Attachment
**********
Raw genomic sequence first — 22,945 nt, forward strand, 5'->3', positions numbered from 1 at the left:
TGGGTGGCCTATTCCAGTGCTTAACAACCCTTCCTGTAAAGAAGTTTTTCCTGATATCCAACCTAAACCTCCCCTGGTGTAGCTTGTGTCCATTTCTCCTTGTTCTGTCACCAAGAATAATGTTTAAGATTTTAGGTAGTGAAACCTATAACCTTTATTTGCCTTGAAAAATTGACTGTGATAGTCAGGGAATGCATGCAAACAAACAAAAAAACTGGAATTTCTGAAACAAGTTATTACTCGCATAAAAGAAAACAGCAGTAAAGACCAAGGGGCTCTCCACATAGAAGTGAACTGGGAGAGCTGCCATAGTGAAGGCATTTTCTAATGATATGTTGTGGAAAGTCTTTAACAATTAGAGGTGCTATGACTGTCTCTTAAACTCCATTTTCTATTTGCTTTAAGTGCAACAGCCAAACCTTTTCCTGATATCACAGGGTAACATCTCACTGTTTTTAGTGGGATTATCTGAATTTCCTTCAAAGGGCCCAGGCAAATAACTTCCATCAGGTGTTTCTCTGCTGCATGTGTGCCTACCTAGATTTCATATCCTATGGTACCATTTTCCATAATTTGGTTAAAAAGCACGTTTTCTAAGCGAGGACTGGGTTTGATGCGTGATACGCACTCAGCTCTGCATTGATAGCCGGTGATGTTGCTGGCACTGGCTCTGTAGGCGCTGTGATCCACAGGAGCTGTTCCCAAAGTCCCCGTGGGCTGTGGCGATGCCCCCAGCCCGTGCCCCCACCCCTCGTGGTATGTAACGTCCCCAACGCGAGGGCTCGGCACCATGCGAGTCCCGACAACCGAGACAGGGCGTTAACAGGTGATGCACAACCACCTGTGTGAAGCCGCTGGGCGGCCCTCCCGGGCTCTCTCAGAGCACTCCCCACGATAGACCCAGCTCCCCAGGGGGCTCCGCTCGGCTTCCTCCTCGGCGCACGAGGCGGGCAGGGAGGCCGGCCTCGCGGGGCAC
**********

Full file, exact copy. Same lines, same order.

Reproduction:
Raw genomic sequence first — 22,945 nt, forward strand, 5'->3', positions numbered from 1 at the left:
TGGGTGGCCTATTCCAGTGCTTAACAACCCTTCCTGTAAAGAAGTTTTTCCTGATATCCAACCTAAACCTCCCCTGGTGTAGCTTGTGTCCATTTCTCCTTGTTCTGTCACCAAGAATAATGTTTAAGATTTTAGGTAGTGAAACCTATAACCTTTATTTGCCTTGAAAAATTGACTGTGATAGTCAGGGAATGCATGCAAACAAACAAAAAAACTGGAATTTCTGAAACAAGTTATTACTCGCATAAAAGAAAACAGCAGTAAAGACCAAGGGGCTCTCCACATAGAAGTGAACTGGGAGAGCTGCCATAGTGAAGGCATTTTCTAATGATATGTTGTGGAAAGTCTTTAACAATTAGAGGTGCTATGACTGTCTCTTAAACTCCATTTTCTATTTGCTTTAAGTGCAACAGCCAAACCTTTTCCTGATATCACAGGGTAACATCTCACTGTTTTTAGTGGGATTATCTGAATTTCCTTCAAAGGGCCCAGGCAAATAACTTCCATCAGGTGTTTCTCTGCTGCATGTGTGCCTACCTAGATTTCATATCCTATGGTACCATTTTCCATAATTTGGTTAAAAAGCACGTTTTCTAAGCGAGGACTGGGTTTGATGCGTGATACGCACTCAGCTCTGCATTGATAGCCGGTGATGTTGCTGGCACTGGCTCTGTAGGCGCTGTGATCCACAGGAGCTGTTCCCAAAGTCCCCGTGGGCTGTGGCGATGCCCCCAGCCCGTGCCCCCACCCCTCGTGGTATGTAACGTCCCCAACGCGAGGGCTCGGCACCATGCGAGTCCCGACAACCGAGACAGGGCGTTAACAGGTGATGCACAACCACCTGTGTGAAGCCGCTGGGCGGCCCTCCCGGGCTCTCTCAGAGCACTCCCCACGATAGACCCAGCTCCCCAGGGGGCTCCGCTCGGCTTCCTCCTCGGCGCACGAGGCGGGCAGGGAGGCCGGCCTCGCGGGGCAC